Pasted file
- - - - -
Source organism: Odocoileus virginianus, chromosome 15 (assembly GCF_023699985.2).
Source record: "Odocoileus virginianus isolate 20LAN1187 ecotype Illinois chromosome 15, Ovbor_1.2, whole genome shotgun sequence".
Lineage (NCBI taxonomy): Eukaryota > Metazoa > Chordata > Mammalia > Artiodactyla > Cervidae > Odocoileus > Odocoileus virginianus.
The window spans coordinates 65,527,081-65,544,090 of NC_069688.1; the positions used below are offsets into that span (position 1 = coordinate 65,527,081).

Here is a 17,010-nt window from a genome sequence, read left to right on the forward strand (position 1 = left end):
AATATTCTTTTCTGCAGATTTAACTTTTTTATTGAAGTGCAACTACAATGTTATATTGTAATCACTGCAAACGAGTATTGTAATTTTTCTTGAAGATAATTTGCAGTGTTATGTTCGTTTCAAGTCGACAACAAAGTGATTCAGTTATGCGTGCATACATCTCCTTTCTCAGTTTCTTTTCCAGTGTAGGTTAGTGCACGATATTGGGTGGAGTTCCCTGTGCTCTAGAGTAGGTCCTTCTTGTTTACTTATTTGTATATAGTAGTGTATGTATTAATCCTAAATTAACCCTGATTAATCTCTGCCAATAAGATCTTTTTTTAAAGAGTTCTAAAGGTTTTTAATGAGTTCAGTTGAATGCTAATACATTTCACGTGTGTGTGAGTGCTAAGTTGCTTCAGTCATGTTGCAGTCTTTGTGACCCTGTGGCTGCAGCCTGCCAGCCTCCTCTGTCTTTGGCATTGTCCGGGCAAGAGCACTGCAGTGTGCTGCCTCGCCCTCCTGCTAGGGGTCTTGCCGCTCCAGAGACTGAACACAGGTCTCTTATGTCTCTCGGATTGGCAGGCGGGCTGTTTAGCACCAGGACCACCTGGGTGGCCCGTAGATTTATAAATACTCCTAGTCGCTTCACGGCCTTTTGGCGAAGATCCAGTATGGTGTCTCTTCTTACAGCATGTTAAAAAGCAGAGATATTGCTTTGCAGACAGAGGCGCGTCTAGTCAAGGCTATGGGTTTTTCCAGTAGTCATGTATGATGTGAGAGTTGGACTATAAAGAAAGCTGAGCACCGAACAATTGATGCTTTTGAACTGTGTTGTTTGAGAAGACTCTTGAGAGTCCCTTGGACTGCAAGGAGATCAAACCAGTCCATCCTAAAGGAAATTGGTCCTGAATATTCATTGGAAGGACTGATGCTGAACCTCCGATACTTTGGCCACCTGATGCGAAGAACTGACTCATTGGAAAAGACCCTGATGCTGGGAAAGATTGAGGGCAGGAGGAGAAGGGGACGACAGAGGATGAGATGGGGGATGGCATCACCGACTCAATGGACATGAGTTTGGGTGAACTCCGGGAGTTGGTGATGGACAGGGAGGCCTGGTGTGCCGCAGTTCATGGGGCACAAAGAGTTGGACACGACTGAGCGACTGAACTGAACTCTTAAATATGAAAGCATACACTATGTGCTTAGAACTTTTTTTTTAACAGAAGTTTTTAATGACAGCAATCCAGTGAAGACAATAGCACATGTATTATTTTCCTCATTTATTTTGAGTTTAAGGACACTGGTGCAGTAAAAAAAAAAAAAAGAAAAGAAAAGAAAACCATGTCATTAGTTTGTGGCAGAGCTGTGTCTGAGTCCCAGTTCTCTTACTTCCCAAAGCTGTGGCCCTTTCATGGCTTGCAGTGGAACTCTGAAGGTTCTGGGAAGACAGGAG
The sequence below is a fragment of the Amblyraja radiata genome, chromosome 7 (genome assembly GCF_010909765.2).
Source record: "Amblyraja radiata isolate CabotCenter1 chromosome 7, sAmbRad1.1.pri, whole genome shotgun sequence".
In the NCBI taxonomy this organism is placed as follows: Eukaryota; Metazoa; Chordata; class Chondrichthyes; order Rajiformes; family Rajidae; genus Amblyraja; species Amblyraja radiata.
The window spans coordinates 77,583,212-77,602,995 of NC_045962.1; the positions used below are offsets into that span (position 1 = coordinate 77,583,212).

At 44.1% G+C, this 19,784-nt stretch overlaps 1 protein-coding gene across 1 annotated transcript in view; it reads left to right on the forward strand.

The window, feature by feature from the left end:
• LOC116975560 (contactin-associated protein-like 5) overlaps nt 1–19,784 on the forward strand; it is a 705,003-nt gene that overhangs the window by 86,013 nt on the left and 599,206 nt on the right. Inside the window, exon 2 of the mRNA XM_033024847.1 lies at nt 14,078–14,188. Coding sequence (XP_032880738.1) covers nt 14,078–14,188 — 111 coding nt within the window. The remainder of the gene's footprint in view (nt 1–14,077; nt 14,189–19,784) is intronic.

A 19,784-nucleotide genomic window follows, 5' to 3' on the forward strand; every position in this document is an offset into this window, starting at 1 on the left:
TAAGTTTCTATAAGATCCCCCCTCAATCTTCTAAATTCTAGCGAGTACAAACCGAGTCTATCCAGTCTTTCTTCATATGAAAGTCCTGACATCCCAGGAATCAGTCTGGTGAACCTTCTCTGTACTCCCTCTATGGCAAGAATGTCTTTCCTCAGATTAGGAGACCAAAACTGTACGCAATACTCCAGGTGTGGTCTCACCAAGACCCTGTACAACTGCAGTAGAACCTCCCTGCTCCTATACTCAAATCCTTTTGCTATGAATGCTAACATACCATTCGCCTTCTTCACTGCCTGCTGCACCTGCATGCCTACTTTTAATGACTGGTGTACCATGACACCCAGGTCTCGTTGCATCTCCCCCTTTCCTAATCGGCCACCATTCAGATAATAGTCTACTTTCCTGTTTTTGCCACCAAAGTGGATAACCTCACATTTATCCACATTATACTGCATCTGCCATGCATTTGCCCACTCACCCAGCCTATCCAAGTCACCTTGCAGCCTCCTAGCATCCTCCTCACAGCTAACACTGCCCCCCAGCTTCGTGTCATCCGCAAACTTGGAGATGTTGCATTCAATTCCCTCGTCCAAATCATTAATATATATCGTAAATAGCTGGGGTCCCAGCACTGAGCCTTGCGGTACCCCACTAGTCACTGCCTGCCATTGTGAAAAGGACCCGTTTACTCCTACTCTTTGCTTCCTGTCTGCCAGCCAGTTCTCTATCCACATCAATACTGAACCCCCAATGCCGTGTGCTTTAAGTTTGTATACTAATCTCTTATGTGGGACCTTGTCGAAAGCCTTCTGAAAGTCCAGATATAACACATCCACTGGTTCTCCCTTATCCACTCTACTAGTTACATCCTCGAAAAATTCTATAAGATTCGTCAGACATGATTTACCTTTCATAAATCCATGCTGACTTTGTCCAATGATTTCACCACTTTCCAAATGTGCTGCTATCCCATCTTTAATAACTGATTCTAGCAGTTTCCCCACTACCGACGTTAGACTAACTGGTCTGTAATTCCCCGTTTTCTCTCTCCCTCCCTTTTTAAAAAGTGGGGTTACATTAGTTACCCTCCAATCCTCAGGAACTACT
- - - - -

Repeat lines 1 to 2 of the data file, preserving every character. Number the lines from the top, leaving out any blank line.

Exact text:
Source organism: Odocoileus virginianus, chromosome 15 (assembly GCF_023699985.2).
Source record: "Odocoileus virginianus isolate 20LAN1187 ecotype Illinois chromosome 15, Ovbor_1.2, whole genome shotgun sequence".